Infestation is something to be aware of if you’re exporting food products. It’s when many insects or animals (rodents) congregate in one area, causing harm to your products or polluting them to the point where they can’t eat them. Infestation occurs most frequently with international cargo on large freight ships.

Essential Ways to Avoid Shipping Damage 

According to Invespcro, damaged products account for 20% of eCommerce returns, and  numerous methods exist to avoid shipping damages and save money.

Shipping Damage

Select Appropriate Box Size

The box should only be slightly larger than the thing you’re shipping to give enough space for it to fit properly. Make sure there’s enough room for goods to keep things from moving around (for example, if you’re shipping shoes, the box you put the shoebox in shouldn’t be much bigger than the shoebox itself).

Wrap Every Item

Make sure everything is wrapped in cushioning material if your product is fragile or prone to breaking, bursting, or leaking. It’s critical to understand the sort of dunnage to use for your packages to avoid damage.

Fill Up the Gaps in the Packet

Fill any residual space between the product and the box with dunnage. Ideally, all vacant places should be filled with the appropriate packing materials so that nothing moves. This is especially critical for electronics since even slight damage might prevent the device from functioning correctly.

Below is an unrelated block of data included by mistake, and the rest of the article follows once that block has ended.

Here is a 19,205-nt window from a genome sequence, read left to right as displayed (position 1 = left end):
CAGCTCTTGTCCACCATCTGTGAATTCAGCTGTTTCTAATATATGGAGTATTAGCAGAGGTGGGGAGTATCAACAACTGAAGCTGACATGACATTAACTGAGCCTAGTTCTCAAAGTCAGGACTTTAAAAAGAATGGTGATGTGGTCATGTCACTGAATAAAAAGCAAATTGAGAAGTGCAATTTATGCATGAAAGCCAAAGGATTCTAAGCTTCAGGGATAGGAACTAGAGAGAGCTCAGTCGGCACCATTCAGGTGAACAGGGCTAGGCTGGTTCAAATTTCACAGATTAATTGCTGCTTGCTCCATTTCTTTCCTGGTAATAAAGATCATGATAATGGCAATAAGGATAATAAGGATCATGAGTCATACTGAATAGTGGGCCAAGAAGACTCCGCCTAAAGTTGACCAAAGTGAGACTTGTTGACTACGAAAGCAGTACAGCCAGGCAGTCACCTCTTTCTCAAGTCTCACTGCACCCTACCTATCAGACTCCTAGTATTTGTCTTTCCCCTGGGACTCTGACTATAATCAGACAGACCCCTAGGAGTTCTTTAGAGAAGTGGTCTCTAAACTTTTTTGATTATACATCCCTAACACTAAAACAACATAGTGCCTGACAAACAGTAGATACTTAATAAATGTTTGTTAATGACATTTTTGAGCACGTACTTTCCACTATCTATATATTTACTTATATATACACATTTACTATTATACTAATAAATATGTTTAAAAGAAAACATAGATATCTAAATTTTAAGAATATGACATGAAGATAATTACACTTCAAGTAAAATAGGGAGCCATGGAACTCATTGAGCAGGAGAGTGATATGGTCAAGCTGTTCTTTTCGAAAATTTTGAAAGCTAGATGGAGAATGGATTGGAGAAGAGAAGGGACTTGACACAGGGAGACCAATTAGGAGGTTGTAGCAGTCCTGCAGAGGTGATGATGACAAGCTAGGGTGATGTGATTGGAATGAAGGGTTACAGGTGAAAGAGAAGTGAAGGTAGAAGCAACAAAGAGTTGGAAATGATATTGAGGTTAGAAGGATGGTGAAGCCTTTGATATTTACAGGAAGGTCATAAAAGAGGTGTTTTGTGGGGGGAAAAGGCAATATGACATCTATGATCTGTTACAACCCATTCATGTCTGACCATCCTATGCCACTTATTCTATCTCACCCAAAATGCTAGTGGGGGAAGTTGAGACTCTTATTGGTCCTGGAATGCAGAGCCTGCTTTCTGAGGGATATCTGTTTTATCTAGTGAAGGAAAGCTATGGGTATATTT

Perform a Test Run

You can undertake trial runs or test orders with a new carrier or shipping partner to see if they deliver packages without being damaged. Whether or not you’re concerned about your packages being damaged in transit, it’s still a good idea to send a test package or two to see if it arrives securely.

Apply a Fragile Label

If the goods are fragile, inform package handlers and place a “Fragile” shipping label on the package. To ensure people don’t miss the title, apply two stickers on the side and top of the box.

Add Shock And Tilt Indicators with Packages 

Shipping damage indicator are low cost gadgets that are affixed with packages to reduce cargo damage. . 

By  using these gadgets with your delivery packages, you’ll be able to see where any damage occurred along the route and encourage package handlers to be extra cautious.

Gather and Analyze Data on Shipping Damage

If you’re experiencing trouble with shipping damage, keep track of each one, the sort of damage, and how it happened, and take actions to avoid it from happening again.

Conclusion 

If you do not have adequate precautions in place, you may lose your competitive advantage in business due to loss of goods, damage, or shipping theft. In this context, shipping insurance should not be used to compensate for every loss or damage to property. The number of preventable losses sustained along the journey from collection to the delivery location can be reduced with careful selection of carrier partners and consignees, as well as proper packaging techniques. Use Pickrr’s services to get your products delivered safely and seamlessly.